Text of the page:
DARPA Wants Roving 'Smart Cameras' That Understand What They See

Smarter Cameras

DARPA wants cameras that can interpret what they're seeingHustvedt

The problem with surveillance cameras is that they can see but they can't think, which means there always has to be a human on the other end making cognitive sense of what's right in front of the camera. But if we meshed machine vision with visual intelligence, DARPA argues in a solicitation for its new "Mind's Eye" program, we could remove the human element from myriad tasks.

In essense, DARPA wants a smart camera that not only sees what's in front of it, but thinks about what's going on and even what might happen next.

For humans, taking in our surroundings and applying learned concepts to them is innate. We can use our imagination to apply learned concepts to potential scenarios that haven't even taken place. These things are so easy to do we don't even think about them, but they're very difficult to duplicate in machines.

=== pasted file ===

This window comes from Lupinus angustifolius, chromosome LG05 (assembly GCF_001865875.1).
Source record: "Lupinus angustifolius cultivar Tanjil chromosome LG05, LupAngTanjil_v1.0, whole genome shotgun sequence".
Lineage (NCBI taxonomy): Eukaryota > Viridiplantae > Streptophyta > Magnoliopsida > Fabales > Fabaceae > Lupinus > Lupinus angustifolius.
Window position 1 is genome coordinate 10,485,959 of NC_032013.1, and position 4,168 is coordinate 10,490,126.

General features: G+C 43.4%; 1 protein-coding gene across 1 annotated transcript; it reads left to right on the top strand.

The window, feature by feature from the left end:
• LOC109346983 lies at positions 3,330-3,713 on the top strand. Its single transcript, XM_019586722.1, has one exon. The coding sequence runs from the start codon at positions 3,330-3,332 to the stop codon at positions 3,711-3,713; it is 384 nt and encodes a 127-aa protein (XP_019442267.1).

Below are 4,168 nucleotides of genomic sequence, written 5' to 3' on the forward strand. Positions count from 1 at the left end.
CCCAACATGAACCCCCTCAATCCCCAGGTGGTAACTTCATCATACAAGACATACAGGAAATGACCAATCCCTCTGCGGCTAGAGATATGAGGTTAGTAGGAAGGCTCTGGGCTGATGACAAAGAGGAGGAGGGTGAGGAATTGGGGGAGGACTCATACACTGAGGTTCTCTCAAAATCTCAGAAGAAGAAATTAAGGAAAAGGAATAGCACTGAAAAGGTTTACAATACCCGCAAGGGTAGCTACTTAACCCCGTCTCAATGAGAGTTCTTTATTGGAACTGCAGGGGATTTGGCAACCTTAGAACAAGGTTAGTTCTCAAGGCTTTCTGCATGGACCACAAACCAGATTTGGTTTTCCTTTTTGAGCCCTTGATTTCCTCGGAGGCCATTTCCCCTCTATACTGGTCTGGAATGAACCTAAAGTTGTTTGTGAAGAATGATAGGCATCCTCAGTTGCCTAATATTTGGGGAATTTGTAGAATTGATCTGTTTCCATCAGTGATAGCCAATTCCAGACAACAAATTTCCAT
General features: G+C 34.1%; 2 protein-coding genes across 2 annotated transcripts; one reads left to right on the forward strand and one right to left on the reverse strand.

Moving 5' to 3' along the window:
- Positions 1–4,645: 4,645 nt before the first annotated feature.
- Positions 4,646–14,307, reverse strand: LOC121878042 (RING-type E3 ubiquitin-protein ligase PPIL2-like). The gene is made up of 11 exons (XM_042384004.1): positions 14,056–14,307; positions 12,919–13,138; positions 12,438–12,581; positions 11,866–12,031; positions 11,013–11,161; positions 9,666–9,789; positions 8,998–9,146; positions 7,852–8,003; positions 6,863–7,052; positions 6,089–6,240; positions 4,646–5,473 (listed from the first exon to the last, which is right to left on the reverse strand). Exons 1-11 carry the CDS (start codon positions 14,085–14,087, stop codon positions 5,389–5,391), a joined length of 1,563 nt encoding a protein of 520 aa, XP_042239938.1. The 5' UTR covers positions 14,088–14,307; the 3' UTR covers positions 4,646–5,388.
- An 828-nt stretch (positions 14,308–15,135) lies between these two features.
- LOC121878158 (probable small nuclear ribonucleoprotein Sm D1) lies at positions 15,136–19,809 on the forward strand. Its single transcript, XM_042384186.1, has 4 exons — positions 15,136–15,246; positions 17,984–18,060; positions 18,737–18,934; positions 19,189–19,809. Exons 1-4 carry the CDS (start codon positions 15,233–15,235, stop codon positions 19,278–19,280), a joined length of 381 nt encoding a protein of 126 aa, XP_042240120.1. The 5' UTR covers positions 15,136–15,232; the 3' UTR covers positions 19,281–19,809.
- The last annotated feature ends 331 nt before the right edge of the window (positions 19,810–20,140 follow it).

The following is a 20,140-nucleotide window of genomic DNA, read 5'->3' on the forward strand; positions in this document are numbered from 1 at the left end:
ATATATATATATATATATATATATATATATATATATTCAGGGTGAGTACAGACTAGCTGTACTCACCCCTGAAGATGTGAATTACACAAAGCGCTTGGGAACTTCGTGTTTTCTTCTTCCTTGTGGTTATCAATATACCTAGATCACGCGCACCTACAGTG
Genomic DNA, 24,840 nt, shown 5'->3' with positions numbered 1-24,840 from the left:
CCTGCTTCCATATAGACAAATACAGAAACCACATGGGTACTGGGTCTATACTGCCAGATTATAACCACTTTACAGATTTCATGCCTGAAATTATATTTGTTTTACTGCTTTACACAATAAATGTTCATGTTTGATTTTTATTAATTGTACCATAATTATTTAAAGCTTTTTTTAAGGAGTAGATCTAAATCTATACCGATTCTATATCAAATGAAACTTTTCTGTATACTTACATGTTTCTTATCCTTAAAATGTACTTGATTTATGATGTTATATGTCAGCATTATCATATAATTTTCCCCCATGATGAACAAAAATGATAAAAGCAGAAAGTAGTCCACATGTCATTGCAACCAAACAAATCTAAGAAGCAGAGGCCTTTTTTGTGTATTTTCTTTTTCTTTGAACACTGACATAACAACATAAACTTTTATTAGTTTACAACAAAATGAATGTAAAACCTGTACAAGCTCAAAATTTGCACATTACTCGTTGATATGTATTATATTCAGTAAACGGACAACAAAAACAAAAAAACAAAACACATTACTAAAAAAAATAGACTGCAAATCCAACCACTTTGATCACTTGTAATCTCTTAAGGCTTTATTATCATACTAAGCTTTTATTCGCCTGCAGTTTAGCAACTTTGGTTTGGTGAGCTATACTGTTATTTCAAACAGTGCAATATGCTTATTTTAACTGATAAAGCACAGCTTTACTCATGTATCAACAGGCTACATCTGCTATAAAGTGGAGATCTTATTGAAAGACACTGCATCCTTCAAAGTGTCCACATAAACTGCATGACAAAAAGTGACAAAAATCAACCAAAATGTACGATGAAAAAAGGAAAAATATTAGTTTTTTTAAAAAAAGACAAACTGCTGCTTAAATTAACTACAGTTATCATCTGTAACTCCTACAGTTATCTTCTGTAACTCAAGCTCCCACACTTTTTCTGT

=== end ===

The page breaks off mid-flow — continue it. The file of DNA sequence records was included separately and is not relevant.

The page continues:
Machines, DARPA argues, can't piece the entire mosaic of space together, perceiving only the "nouns" in a given setting. "The focus of Mind's Eye is to add the perceptual and cognitive underpinnings for recognizing and reasoning about the verbs in those scenes, enabling a more complete narrative of action in the visual experience."

Applications for such technology abound, but specifically DARPA mentions the need for a smart camera that can "report on activity in an area of observation." The agency sees such visual devices deployed on fixed surveillance platforms, "camera_equipped perch-and-stare micro air vehicles" and unmanned ground vehicles. But if the technology is such that it can do all the things DARPA wants it to, we think they can do even better.